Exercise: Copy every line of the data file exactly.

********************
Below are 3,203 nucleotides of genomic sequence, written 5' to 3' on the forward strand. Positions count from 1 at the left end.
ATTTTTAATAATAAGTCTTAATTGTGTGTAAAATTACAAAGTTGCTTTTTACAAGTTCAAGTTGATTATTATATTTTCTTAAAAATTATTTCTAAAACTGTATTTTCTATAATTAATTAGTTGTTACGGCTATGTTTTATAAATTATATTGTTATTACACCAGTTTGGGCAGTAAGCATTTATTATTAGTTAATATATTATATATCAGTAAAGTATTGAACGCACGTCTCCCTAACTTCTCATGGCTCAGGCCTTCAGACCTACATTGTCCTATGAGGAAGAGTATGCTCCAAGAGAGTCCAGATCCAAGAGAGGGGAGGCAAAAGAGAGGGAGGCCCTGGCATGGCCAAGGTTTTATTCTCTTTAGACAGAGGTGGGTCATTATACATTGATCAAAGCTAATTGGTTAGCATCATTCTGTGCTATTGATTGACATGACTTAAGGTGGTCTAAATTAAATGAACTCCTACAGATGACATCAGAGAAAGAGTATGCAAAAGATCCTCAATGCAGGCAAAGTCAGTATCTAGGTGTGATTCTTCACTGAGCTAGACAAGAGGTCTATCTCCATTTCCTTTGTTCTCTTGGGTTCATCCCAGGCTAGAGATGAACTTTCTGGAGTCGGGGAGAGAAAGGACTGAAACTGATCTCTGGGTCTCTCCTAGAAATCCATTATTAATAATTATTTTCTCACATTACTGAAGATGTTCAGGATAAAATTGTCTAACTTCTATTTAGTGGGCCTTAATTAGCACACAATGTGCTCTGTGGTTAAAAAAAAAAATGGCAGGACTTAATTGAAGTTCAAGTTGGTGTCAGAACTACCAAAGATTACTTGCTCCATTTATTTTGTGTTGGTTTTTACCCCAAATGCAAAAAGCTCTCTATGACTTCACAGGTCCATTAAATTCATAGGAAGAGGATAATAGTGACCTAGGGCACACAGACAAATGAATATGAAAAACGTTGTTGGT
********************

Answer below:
Below are 3,203 nucleotides of genomic sequence, written 5' to 3' on the forward strand. Positions count from 1 at the left end.
ATTTTTAATAATAAGTCTTAATTGTGTGTAAAATTACAAAGTTGCTTTTTACAAGTTCAAGTTGATTATTATATTTTCTTAAAAATTATTTCTAAAACTGTATTTTCTATAATTAATTAGTTGTTACGGCTATGTTTTATAAATTATATTGTTATTACACCAGTTTGGGCAGTAAGCATTTATTATTAGTTAATATATTATATATCAGTAAAGTATTGAACGCACGTCTCCCTAACTTCTCATGGCTCAGGCCTTCAGACCTACATTGTCCTATGAGGAAGAGTATGCTCCAAGAGAGTCCAGATCCAAGAGAGGGGAGGCAAAAGAGAGGGAGGCCCTGGCATGGCCAAGGTTTTATTCTCTTTAGACAGAGGTGGGTCATTATACATTGATCAAAGCTAATTGGTTAGCATCATTCTGTGCTATTGATTGACATGACTTAAGGTGGTCTAAATTAAATGAACTCCTACAGATGACATCAGAGAAAGAGTATGCAAAAGATCCTCAATGCAGGCAAAGTCAGTATCTAGGTGTGATTCTTCACTGAGCTAGACAAGAGGTCTATCTCCATTTCCTTTGTTCTCTTGGGTTCATCCCAGGCTAGAGATGAACTTTCTGGAGTCGGGGAGAGAAAGGACTGAAACTGATCTCTGGGTCTCTCCTAGAAATCCATTATTAATAATTATTTTCTCACATTACTGAAGATGTTCAGGATAAAATTGTCTAACTTCTATTTAGTGGGCCTTAATTAGCACACAATGTGCTCTGTGGTTAAAAAAAAAAATGGCAGGACTTAATTGAAGTTCAAGTTGGTGTCAGAACTACCAAAGATTACTTGCTCCATTTATTTTGTGTTGGTTTTTACCCCAAATGCAAAAAGCTCTCTATGACTTCACAGGTCCATTAAATTCATAGGAAGAGGATAATAGTGACCTAGGGCACACAGACAAATGAATATGAAAAACGTTGTTGGT